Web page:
OBJECTIVE: The aim of this article is to evaluate the burden of direct and indirect costs borne by recalled patients after a false positive screening mammogram.
METHODS: Women aged 40-75 years undergoing screening mammography were identified from a U.S. commercial claims database. Women were required to have 12 months pre- and 6 months post-index enrollment to identify utilization and exclude patients with subsequent cancer diagnoses. Recall was defined as the use of diagnostic mammography or breast ultrasound during 6 months post-index. Descriptive statistics were presented for recalled and non-recalled patients; differences were compared using the chi square test. Out-of-pocket costs were totaled by utilization type and in aggregate for all recall utilization.
RESULTS: Of 1,723,139 patients with a mammography screening that were not diagnosed with breast cancer, 259,028 (15.0%) were recalled. Significant demographic differences were observed between recalled and non-recalled patients. The strongest drivers of patient costs were image-guided biopsy (mean $351 among 11.8% utilizing), diagnostic mammography ($50; 80.1%), and ultrasound ($58; 65.7%), which accounted for 29.9%, 29.0%, and 27.5% of total recall costs, respectively. For many patients the entire cost of recall utilization was covered by the health plan. Total costs were substantially greater among patients with biopsy; one-third of all patients experienced multiple days of recall utilization.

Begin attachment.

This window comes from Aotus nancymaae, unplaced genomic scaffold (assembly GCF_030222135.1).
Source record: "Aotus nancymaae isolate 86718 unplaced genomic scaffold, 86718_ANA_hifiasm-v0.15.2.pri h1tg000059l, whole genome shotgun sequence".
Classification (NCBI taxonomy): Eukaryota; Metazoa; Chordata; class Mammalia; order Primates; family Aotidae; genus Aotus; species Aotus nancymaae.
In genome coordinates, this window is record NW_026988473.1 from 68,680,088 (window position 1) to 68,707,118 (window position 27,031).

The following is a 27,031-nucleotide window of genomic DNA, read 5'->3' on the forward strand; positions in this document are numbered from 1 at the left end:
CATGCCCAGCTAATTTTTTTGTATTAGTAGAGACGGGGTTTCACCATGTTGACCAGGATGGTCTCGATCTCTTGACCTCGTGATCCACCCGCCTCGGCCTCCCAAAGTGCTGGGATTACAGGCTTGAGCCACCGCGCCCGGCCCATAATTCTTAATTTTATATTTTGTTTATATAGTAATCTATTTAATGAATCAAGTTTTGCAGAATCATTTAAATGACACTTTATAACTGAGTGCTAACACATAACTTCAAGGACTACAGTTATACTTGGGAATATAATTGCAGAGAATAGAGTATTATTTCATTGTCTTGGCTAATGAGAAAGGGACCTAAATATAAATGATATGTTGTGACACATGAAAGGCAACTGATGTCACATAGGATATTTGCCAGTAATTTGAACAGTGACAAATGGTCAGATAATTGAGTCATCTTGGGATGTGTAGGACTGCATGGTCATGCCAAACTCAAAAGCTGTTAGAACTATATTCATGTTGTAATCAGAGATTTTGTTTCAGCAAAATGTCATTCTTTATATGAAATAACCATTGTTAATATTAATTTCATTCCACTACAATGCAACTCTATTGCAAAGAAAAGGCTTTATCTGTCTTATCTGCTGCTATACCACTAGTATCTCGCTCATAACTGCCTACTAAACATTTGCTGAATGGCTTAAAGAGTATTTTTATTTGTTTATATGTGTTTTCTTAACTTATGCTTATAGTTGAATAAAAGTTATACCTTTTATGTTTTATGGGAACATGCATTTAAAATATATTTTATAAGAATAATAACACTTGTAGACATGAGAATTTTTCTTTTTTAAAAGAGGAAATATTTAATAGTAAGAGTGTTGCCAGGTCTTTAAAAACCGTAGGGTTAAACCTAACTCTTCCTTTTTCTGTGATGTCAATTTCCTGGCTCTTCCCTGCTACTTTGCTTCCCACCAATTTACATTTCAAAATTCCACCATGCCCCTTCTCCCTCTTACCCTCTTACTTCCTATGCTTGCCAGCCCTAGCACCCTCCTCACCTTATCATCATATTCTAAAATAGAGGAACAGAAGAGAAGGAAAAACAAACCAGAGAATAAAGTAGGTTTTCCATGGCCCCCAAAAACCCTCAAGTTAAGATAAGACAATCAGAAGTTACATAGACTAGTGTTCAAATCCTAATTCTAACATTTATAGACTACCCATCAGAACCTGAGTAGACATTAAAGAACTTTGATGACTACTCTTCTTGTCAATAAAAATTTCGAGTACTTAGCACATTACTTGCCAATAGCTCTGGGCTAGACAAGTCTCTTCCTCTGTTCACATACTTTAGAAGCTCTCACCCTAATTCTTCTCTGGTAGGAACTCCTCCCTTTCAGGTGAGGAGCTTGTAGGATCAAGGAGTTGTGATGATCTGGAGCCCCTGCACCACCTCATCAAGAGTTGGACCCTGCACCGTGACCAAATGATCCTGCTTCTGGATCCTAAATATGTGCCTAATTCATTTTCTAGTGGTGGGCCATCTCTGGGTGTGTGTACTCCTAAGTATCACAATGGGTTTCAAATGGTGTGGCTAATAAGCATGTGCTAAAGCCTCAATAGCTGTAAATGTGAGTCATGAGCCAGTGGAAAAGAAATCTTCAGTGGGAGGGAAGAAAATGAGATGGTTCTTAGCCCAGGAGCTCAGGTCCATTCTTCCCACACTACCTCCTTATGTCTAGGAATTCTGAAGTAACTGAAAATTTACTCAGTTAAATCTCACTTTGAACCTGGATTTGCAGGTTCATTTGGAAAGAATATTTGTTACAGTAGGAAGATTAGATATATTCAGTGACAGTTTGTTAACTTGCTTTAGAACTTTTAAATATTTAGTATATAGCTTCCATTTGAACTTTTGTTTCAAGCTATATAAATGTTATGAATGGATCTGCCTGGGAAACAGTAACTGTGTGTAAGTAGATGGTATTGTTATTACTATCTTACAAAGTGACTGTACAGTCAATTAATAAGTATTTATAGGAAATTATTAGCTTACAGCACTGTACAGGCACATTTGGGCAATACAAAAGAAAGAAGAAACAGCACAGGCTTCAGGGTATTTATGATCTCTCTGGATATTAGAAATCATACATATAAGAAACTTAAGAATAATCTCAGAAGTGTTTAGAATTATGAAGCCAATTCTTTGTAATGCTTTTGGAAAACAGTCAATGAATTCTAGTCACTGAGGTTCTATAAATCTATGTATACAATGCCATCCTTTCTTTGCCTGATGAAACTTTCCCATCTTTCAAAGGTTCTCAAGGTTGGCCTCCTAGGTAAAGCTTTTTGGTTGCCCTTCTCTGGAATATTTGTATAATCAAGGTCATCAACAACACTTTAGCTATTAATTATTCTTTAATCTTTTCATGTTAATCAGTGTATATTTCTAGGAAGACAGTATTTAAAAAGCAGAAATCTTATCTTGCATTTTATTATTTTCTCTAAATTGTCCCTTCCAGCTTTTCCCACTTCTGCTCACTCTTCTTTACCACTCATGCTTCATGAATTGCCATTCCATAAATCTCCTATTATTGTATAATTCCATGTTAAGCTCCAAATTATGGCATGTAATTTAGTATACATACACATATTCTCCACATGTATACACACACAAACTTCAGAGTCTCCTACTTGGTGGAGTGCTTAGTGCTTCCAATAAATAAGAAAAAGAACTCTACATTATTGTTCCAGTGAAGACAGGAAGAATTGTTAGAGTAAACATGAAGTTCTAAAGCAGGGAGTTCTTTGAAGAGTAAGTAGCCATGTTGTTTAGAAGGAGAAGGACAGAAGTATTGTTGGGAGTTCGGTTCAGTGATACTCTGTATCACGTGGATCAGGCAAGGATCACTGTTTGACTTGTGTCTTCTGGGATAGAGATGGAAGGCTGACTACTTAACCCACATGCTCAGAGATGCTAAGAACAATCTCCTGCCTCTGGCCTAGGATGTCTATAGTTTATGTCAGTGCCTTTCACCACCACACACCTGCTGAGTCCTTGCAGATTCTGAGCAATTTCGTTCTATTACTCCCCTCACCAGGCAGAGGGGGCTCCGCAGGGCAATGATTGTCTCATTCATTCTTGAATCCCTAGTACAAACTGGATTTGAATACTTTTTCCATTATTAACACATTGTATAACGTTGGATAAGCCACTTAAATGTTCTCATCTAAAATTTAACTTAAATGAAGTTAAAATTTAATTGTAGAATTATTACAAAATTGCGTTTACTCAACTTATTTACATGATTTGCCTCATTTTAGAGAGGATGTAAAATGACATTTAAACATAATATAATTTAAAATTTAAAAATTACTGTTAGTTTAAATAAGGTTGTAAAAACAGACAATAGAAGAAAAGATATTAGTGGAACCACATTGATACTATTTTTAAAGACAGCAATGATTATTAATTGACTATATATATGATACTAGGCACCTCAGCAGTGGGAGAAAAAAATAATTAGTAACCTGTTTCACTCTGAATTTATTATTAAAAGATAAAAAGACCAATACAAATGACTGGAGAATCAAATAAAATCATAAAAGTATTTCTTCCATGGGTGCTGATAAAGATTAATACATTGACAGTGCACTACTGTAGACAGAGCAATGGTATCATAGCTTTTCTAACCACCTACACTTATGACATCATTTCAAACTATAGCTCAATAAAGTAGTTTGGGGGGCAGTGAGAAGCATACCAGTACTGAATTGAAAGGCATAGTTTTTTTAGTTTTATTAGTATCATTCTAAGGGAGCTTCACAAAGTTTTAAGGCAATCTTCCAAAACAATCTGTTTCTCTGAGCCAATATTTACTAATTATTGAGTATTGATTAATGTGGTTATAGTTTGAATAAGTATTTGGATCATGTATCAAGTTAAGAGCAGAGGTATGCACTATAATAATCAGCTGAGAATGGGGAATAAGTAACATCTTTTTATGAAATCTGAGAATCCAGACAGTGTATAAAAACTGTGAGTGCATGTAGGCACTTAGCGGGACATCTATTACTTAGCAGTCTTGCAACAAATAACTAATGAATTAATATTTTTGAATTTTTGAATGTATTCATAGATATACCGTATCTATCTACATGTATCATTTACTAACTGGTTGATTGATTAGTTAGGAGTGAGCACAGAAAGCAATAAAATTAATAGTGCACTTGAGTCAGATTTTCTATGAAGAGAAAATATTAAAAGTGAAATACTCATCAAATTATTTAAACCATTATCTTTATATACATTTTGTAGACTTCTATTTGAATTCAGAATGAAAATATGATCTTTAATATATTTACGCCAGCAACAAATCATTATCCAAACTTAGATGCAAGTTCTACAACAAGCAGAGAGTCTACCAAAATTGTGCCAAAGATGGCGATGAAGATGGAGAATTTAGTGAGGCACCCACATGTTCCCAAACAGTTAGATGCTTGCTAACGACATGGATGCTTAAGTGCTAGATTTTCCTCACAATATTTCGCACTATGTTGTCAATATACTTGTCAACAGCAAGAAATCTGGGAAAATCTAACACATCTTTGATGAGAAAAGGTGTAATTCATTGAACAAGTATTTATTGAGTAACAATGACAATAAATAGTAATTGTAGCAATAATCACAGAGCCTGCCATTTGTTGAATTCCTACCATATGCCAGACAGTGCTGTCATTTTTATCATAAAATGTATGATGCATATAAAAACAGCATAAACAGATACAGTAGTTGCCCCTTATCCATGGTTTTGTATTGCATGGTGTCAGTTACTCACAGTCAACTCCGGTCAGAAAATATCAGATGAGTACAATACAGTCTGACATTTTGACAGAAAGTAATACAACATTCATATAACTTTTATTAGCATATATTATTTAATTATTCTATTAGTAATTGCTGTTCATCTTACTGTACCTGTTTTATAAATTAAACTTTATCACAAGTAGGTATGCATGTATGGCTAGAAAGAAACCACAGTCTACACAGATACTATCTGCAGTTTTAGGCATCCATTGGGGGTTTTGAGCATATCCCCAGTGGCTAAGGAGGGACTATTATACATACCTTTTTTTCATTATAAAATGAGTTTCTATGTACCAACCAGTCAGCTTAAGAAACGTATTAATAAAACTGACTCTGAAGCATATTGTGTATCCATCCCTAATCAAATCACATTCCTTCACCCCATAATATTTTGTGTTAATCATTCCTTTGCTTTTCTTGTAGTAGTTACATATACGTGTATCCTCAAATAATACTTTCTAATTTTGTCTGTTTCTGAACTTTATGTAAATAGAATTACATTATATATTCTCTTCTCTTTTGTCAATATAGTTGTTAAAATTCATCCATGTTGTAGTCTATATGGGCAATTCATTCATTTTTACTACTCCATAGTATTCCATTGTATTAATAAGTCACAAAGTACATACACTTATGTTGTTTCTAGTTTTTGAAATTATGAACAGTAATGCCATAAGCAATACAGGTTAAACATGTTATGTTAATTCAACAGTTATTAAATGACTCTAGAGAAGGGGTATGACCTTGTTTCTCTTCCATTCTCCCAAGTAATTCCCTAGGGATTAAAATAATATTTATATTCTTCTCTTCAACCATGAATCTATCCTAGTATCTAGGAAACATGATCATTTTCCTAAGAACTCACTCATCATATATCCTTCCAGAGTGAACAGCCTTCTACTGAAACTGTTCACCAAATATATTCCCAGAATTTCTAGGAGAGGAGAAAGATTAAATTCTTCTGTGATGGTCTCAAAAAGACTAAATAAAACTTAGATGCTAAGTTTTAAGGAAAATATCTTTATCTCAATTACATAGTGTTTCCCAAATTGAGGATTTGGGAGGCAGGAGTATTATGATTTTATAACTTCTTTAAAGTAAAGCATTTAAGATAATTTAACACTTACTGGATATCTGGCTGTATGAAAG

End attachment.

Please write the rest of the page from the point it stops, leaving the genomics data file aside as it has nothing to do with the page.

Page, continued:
CONCLUSION: After a false positive screening mammography, recalled women incurred both direct medical costs and indirect time costs. The cost burden for women with employer-based insurance was dependent upon the type of utilization and extent of health plan coverage. Additional research and technologies are needed to address the entirety of the recall burden in diverse populations of women.
Recommended CitationAlcusky, Matthew; Philpotts, Liane; Bonafede, Machaon; Clarke, Janice l.; and Skoufalos, Alexandria, "The patient burden of screening mammography recall." (2014). College of Population Health Faculty Papers. Paper 71.